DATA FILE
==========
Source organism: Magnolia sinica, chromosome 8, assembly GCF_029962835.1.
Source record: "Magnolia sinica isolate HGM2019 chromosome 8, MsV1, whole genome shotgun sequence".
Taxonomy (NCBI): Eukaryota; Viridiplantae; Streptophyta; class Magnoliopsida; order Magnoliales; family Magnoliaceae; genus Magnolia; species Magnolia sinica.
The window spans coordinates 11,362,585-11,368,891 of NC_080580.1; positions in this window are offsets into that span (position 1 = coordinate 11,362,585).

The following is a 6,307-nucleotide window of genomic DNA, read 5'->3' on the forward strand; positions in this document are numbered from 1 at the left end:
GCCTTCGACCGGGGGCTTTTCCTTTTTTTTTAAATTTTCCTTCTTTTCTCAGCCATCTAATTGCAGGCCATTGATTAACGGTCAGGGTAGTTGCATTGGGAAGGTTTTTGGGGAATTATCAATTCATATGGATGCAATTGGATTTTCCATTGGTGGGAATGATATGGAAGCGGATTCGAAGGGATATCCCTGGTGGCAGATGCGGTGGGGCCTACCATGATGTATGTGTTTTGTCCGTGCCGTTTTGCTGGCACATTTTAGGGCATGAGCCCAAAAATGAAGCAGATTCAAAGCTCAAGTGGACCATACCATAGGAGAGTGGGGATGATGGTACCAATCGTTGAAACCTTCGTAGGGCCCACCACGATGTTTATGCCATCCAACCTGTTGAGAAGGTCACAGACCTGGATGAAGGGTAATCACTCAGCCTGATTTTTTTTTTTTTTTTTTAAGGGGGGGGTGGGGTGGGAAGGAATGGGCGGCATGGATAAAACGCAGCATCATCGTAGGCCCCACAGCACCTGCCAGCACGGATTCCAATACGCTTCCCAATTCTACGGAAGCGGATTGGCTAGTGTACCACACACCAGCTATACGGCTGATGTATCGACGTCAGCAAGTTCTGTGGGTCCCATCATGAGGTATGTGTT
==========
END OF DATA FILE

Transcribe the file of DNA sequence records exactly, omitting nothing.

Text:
Source organism: Magnolia sinica, chromosome 8, assembly GCF_029962835.1.
Source record: "Magnolia sinica isolate HGM2019 chromosome 8, MsV1, whole genome shotgun sequence".
Taxonomy (NCBI): Eukaryota; Viridiplantae; Streptophyta; class Magnoliopsida; order Magnoliales; family Magnoliaceae; genus Magnolia; species Magnolia sinica.
The window spans coordinates 11,362,585-11,368,891 of NC_080580.1; positions in this window are offsets into that span (position 1 = coordinate 11,362,585).

The following is a 6,307-nucleotide window of genomic DNA, read 5'->3' on the forward strand; positions in this document are numbered from 1 at the left end:
GCCTTCGACCGGGGGCTTTTCCTTTTTTTTTAAATTTTCCTTCTTTTCTCAGCCATCTAATTGCAGGCCATTGATTAACGGTCAGGGTAGTTGCATTGGGAAGGTTTTTGGGGAATTATCAATTCATATGGATGCAATTGGATTTTCCATTGGTGGGAATGATATGGAAGCGGATTCGAAGGGATATCCCTGGTGGCAGATGCGGTGGGGCCTACCATGATGTATGTGTTTTGTCCGTGCCGTTTTGCTGGCACATTTTAGGGCATGAGCCCAAAAATGAAGCAGATTCAAAGCTCAAGTGGACCATACCATAGGAGAGTGGGGATGATGGTACCAATCGTTGAAACCTTCGTAGGGCCCACCACGATGTTTATGCCATCCAACCTGTTGAGAAGGTCACAGACCTGGATGAAGGGTAATCACTCAGCCTGATTTTTTTTTTTTTTTTTTAAGGGGGGGGTGGGGTGGGAAGGAATGGGCGGCATGGATAAAACGCAGCATCATCGTAGGCCCCACAGCACCTGCCAGCACGGATTCCAATACGCTTCCCAATTCTACGGAAGCGGATTGGCTAGTGTACCACACACCAGCTATACGGCTGATGTATCGACGTCAGCAAGTTCTGTGGGTCCCATCATGAGGTATGTGTT